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Local coaches, athletes react to Simone Biles’ decision to withdraw from Olympics

Published: Jul. 30, 2021 at 10:28 PM CDT
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BATON ROUGE, La. (WAFB) - There’s a renewed conversation over mental health and its importance in the world of sports after champion gymnast Simone Biles withdrew from the Olympics this week.

Bryan Kiser who owns Valor Gymnastics in Baton Rouge used to coach Biles in 2008. Due to the difficulty of what she was trying to perform, he says her decision to not compete possibly saved her life.

“If Simone’s not 100% focused, and she screws up, she could’ve ended up dead,” said Kiser.

Kiser says Biles suffered what the gymnastic world calls the “twisties”. He says it’s where a gymnast loses their awareness while in the air.

He says it comes out of nowhere and just happens.

“It’s not something that one day it’s there and the next day it’s gone, it just comes out of nowhere and it’ll have you feeling lost. If that happens, you have to back off at that point,” said Kiser.

Biles’ announcement grabbed the attention of some of the biggest names in sports, and legends from right here in Louisiana.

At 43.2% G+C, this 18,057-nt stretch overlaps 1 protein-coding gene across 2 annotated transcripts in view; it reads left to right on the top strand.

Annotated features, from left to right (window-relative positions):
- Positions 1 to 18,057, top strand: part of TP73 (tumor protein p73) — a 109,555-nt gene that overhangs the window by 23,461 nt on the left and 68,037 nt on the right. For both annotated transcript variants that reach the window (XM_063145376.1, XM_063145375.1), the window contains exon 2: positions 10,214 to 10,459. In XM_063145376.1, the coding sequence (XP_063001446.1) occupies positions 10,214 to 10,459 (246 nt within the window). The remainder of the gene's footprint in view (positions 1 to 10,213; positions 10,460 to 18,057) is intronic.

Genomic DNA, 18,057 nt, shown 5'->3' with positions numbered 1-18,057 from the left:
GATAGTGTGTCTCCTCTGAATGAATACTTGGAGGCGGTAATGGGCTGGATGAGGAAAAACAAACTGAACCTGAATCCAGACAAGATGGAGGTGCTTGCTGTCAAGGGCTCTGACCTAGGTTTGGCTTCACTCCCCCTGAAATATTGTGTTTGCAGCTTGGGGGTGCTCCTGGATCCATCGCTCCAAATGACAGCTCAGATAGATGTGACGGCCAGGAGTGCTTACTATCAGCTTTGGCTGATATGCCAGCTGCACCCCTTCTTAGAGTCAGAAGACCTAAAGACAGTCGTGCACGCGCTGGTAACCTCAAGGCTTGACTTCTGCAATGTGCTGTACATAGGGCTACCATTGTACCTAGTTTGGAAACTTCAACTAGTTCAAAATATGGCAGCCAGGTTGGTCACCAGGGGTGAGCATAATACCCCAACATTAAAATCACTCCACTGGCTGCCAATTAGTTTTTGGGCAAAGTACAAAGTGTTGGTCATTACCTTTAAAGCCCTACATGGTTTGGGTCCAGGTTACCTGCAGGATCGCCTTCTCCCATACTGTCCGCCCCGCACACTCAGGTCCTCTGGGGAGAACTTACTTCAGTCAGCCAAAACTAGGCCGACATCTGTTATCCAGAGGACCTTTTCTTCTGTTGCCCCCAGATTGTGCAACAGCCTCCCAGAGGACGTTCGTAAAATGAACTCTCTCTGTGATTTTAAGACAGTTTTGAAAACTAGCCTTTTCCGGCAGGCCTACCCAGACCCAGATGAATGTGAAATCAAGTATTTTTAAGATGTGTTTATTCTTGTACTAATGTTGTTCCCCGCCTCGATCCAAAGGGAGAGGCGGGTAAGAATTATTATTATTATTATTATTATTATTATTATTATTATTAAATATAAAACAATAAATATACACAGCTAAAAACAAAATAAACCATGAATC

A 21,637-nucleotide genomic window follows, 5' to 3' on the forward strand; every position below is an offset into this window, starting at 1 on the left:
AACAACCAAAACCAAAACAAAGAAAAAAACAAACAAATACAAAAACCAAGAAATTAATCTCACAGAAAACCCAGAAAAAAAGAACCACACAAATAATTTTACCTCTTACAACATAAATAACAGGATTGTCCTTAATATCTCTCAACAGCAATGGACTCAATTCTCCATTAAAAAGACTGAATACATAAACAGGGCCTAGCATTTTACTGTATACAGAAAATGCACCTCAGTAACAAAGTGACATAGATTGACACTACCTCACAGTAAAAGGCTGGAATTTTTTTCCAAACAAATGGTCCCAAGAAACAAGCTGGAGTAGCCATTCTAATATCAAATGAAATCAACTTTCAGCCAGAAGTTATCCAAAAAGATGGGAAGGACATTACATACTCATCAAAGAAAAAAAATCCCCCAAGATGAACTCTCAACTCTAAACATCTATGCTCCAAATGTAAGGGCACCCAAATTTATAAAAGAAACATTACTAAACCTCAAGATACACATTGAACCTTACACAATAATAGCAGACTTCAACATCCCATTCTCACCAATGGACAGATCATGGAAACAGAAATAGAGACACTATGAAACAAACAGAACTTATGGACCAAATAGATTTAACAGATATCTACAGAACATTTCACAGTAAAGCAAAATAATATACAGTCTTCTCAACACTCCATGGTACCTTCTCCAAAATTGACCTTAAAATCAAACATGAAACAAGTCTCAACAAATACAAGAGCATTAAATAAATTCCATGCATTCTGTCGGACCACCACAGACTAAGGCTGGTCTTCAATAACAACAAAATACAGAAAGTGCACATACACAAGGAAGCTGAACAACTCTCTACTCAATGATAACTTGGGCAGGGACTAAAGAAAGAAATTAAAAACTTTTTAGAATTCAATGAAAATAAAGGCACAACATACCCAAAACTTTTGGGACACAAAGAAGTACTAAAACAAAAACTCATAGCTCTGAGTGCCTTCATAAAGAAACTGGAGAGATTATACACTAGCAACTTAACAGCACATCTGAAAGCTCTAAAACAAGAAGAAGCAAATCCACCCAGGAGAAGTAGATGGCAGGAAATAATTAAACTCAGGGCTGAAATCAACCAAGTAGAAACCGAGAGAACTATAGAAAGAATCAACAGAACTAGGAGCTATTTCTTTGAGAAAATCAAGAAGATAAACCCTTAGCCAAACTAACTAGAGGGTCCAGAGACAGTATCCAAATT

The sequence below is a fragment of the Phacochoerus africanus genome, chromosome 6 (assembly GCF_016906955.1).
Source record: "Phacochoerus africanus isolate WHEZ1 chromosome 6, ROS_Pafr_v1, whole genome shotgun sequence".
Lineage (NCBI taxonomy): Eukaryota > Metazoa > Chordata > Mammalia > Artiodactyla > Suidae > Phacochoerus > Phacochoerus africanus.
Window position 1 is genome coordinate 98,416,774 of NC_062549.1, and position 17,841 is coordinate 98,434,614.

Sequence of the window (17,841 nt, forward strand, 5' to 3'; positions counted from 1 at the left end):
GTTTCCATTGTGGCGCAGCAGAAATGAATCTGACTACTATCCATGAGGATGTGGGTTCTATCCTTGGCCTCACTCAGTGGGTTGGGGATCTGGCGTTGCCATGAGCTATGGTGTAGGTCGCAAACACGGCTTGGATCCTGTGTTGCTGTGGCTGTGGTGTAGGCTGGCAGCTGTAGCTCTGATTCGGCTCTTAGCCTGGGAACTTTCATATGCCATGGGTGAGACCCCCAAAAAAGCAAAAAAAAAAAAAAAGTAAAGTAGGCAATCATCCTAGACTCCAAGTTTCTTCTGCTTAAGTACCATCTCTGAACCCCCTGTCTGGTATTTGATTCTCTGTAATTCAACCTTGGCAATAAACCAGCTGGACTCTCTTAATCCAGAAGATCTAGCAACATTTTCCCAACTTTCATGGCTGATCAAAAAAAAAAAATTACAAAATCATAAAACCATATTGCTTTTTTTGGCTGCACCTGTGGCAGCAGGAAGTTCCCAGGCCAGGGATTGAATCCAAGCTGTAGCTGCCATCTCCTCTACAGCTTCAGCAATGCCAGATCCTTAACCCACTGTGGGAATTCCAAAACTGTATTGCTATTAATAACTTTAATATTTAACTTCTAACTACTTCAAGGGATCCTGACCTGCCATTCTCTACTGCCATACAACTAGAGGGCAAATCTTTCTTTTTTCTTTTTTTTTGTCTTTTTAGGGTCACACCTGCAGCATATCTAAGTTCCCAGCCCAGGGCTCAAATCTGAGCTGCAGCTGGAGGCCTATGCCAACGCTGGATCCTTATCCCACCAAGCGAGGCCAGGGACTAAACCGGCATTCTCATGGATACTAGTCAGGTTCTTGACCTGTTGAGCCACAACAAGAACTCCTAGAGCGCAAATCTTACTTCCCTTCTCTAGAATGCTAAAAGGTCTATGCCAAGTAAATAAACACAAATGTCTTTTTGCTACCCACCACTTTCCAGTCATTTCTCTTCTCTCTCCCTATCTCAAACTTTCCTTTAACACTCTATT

Former LSU running back Jeremy Hill says performing at the highest stage can come at a huge price, especially for our kids here at home.

“A lot of these kids are 16 and 17 years old, and they get put in a situation where they’re in the national limelight and they’re on Twitter, people are tweeting about them, people are writing stories about them, people on Instagram reaching out to them, and a lot of people don’t know how to handle that,” said Hill.

Hill says it’s ok to not be ok, but it’s up to you to do what Simone did and ask for help.

“It’s up to you as an adult to go out and get that help. Rather if it’s mental help, rather if it’s just talking to a therapist. Just keeping your mental game strong because that’s what’s going to keep out there for your career. That’s what’s going to keep you hungry, waking up, ready to go work out, ready to be a leader on your team, and if you’re having issues with mental health or depression, that’s just going to make it so much harder,” said Hill.

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